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"There is nothing sinister in so arranging one's affairs as to keep taxes as low as possible."

-Judge Learned Hand, 1947

Estate Documents

Are your Estate Documents in Order?

By Jeffrey W. Burzawa

As a practicing Estate attorney, I believe that a basic understanding of legal documents will assist you to determine if your Estate is in order.

  • WILL - This Determines the disposition of assets held in your name at death. You designate an Executor to carry out your intentions. A Guardian would be designated for minor children. A Trustee would also be named if assets went to a minor. A will is only effective upon death and may be changed at any time prior death.
  • POWER OF ATTORNEY - This document allows you to designate an agent who will act on your behalf in financial matters in the event of your inability to do so yourself. This power only exists during your lifetime and is terminated at death.
  • LIVING WILL - This is also refered to as an Advanced Health Care Directive. This allows you to specify the limits of health care if you are incapacitated. A Health Care Agent may be appointed to provide directives on all health care issues
  • LIVING TRUST - This document is a separate legal entity which is created during one's lifetime. The document is drafted and assets are transferred from your name into the name of the Trust. The Trust is administered by a Trustee who may be the same person who transferred the assets. There are both revocable and irrevocable trusts. A benefit of a Living Trust is the avoidance of probate.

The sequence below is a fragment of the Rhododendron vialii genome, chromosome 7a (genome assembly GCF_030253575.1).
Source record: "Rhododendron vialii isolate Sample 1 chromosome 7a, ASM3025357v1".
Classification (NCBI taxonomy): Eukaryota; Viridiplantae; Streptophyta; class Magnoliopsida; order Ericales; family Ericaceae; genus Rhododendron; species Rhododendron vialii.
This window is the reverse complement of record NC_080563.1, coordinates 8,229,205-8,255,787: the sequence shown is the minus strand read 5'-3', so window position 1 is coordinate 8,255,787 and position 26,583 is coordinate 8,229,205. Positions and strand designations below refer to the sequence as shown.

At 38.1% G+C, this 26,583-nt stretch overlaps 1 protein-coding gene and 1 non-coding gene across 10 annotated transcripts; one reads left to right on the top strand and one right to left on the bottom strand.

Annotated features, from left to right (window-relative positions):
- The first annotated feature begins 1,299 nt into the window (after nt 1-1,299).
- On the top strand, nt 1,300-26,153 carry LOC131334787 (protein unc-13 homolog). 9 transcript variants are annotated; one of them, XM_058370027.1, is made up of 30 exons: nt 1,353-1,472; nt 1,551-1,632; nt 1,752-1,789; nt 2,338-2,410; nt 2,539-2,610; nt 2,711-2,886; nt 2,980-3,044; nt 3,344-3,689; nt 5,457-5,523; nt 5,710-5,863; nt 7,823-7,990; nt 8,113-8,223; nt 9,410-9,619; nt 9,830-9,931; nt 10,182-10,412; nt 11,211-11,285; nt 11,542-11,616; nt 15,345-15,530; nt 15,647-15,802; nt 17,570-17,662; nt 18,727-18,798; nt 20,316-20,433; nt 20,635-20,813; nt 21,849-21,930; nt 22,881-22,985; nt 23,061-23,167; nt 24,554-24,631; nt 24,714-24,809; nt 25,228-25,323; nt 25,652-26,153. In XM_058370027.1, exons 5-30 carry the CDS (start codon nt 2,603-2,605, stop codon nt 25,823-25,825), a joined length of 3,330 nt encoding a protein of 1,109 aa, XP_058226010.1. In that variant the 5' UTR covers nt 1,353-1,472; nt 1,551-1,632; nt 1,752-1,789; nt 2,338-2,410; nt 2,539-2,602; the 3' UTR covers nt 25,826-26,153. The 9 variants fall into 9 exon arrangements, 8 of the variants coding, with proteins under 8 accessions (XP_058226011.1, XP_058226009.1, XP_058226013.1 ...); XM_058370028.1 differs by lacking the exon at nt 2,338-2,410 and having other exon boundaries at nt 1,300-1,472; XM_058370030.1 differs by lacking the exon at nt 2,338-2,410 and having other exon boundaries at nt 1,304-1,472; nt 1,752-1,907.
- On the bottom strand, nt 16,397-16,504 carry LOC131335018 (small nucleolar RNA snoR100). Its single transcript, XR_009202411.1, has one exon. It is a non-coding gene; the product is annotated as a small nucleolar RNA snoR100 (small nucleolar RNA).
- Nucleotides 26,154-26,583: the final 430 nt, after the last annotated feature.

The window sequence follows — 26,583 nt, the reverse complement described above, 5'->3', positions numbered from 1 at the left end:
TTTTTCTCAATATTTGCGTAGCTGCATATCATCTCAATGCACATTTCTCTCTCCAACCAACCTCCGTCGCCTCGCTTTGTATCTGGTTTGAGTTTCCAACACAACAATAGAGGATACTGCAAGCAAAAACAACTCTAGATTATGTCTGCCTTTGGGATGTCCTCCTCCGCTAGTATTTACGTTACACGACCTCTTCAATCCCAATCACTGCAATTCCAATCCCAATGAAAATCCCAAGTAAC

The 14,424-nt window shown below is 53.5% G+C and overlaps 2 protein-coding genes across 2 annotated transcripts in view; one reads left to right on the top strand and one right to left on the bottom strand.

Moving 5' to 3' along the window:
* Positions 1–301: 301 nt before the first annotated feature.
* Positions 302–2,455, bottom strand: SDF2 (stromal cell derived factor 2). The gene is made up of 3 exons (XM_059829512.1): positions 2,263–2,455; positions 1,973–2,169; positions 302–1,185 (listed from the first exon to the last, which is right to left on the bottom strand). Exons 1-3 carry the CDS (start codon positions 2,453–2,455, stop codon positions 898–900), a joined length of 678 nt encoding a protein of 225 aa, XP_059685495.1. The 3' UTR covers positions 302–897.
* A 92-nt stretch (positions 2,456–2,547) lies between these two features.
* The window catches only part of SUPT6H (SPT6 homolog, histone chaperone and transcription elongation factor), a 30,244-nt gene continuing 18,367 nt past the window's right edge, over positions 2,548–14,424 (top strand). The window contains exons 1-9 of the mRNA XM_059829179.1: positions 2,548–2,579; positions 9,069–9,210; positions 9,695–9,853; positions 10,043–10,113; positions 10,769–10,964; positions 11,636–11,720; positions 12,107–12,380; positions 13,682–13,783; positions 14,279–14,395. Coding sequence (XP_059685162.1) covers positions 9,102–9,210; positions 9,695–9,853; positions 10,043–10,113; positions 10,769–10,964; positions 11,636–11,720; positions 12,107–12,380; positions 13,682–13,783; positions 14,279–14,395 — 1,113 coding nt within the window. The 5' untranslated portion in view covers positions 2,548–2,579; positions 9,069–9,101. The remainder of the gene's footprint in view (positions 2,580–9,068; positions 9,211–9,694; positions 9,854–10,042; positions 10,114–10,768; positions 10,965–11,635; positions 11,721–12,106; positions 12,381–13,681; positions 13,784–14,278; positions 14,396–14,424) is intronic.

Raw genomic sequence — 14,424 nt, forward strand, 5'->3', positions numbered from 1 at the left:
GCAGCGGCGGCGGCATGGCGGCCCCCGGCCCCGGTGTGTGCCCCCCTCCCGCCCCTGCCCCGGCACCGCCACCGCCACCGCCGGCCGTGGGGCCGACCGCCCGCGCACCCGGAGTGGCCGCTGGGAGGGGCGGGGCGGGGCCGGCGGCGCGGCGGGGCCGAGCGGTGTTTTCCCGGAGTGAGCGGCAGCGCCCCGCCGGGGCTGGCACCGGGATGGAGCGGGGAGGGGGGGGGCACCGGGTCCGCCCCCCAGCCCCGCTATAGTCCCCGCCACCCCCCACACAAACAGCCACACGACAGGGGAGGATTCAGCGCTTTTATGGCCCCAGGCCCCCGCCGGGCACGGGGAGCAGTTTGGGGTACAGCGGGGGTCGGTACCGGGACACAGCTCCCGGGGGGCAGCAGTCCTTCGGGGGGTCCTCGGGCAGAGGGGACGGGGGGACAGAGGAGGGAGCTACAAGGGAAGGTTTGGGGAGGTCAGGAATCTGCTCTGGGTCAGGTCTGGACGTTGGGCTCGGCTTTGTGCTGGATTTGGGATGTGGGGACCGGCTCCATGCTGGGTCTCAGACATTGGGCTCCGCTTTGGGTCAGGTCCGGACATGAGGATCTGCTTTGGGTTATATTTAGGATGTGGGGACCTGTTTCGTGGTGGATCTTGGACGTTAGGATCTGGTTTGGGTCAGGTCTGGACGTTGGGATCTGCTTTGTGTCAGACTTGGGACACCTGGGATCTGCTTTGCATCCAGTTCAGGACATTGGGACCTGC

• PROBATE - This is the actual filing of the Will with the County on one's death. Assets owned in individual name are subject to the probate process. Insurance, retirement benefits, joint owned and Trust held assets are not subject to Probate.
  • INHERITANCE TAX - This is the tax imposed on the value of assets at death. The Rate on transfers to children is 4.5% in Pennsylvania. The maximum rate in Pennsylvania to others is 15%. Federal Estate Tax is a tax owed to the IRS but only with very large estates. In the State of Pennsylvania, a revocable trust will not reduce or eliminate the inheritence tax.

I consider the following sound advice when considering your Estate documents:

  • A Will is a must if you have a minor child or children. You are the only one who determines a guardian.
  • If you own assets in your own name, or will in the future, a will is necessary.
  • Everyone should designate an agent to be power of attorney.
  • A Living Will is a matter of personal or religious belief.
  • A Living Trust may be appropriate in certain circumstances. Be careful of national companies who offer blanket promises. You should consult with a lawyer in your County due to the specific rules in this State and your County. Such documents should only be drafted by an attorney who has knowledge with such area.
  • National software or internet sites should not be relied upon to obtain documents. The experience of a lawyer in the County you live in is critical to proper Estate documents. The so-called will kits have resulted in a backlog of Estate litigation.
  • Finally, consult a qualified lawyer when you have concerns about your Estate. Referrals or the County Bar Association is a good way to find an attorney. If I may be of assistance to you, please visit the Contact Us page for our contact information.

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